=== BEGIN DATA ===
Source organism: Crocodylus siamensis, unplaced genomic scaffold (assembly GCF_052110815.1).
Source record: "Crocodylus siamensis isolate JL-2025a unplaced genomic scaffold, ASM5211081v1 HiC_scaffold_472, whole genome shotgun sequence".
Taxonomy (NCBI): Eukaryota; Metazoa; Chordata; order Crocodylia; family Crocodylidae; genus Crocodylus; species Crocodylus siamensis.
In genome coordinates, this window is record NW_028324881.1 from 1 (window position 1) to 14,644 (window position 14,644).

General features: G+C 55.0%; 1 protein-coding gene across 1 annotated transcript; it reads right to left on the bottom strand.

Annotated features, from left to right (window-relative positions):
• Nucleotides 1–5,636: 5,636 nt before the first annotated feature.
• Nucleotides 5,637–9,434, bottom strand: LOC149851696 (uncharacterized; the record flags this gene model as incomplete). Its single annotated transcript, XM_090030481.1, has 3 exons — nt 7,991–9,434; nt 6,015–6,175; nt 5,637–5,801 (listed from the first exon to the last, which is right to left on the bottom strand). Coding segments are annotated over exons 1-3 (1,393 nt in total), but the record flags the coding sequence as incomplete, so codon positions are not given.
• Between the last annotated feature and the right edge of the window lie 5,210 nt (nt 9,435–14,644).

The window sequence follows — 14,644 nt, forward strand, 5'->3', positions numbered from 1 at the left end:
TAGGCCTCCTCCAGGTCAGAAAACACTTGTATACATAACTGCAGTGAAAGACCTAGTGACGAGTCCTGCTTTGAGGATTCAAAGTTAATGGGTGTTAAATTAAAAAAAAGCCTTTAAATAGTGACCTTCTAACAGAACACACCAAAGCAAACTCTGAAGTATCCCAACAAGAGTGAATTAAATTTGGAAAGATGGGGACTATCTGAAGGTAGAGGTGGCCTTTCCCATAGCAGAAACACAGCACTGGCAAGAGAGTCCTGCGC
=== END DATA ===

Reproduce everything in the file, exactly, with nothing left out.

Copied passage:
Source organism: Crocodylus siamensis, unplaced genomic scaffold (assembly GCF_052110815.1).
Source record: "Crocodylus siamensis isolate JL-2025a unplaced genomic scaffold, ASM5211081v1 HiC_scaffold_472, whole genome shotgun sequence".
Taxonomy (NCBI): Eukaryota; Metazoa; Chordata; order Crocodylia; family Crocodylidae; genus Crocodylus; species Crocodylus siamensis.
In genome coordinates, this window is record NW_028324881.1 from 1 (window position 1) to 14,644 (window position 14,644).

General features: G+C 55.0%; 1 protein-coding gene across 1 annotated transcript; it reads right to left on the bottom strand.

Annotated features, from left to right (window-relative positions):
• Nucleotides 1–5,636: 5,636 nt before the first annotated feature.
• Nucleotides 5,637–9,434, bottom strand: LOC149851696 (uncharacterized; the record flags this gene model as incomplete). Its single annotated transcript, XM_090030481.1, has 3 exons — nt 7,991–9,434; nt 6,015–6,175; nt 5,637–5,801 (listed from the first exon to the last, which is right to left on the bottom strand). Coding segments are annotated over exons 1-3 (1,393 nt in total), but the record flags the coding sequence as incomplete, so codon positions are not given.
• Between the last annotated feature and the right edge of the window lie 5,210 nt (nt 9,435–14,644).

The window sequence follows — 14,644 nt, forward strand, 5'->3', positions numbered from 1 at the left end:
TAGGCCTCCTCCAGGTCAGAAAACACTTGTATACATAACTGCAGTGAAAGACCTAGTGACGAGTCCTGCTTTGAGGATTCAAAGTTAATGGGTGTTAAATTAAAAAAAAGCCTTTAAATAGTGACCTTCTAACAGAACACACCAAAGCAAACTCTGAAGTATCCCAACAAGAGTGAATTAAATTTGGAAAGATGGGGACTATCTGAAGGTAGAGGTGGCCTTTCCCATAGCAGAAACACAGCACTGGCAAGAGAGTCCTGCGC